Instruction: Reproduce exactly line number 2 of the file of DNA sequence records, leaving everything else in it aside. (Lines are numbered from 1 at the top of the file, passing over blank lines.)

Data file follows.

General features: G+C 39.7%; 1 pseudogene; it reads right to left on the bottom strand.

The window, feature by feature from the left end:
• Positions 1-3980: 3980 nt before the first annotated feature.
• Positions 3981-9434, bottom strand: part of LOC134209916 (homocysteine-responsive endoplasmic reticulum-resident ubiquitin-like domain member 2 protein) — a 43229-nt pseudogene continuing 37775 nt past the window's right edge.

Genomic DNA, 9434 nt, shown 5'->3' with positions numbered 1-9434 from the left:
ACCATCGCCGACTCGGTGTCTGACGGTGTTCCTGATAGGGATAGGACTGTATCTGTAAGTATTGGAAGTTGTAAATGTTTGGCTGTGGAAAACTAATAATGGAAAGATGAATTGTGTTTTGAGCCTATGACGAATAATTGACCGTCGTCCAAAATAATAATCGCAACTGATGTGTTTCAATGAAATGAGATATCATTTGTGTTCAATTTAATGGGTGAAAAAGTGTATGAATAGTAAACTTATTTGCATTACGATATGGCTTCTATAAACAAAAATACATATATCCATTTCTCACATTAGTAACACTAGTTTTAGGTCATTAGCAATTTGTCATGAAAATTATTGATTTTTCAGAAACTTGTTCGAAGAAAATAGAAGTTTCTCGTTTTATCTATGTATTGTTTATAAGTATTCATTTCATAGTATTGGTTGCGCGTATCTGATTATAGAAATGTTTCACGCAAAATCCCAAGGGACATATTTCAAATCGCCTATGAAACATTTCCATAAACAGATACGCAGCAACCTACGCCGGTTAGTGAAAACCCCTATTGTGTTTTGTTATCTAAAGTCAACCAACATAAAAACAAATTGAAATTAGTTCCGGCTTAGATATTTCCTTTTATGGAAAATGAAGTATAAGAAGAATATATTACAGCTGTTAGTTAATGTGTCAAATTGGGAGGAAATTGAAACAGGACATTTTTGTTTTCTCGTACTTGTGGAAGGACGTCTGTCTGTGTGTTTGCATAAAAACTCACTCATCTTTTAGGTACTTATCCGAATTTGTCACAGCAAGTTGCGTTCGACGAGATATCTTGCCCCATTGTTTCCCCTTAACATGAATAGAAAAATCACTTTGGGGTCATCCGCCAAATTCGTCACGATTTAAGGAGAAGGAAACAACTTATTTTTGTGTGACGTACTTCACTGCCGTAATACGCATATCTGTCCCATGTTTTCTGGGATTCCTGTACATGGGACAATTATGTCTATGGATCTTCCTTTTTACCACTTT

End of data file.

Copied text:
The window, feature by feature from the left end: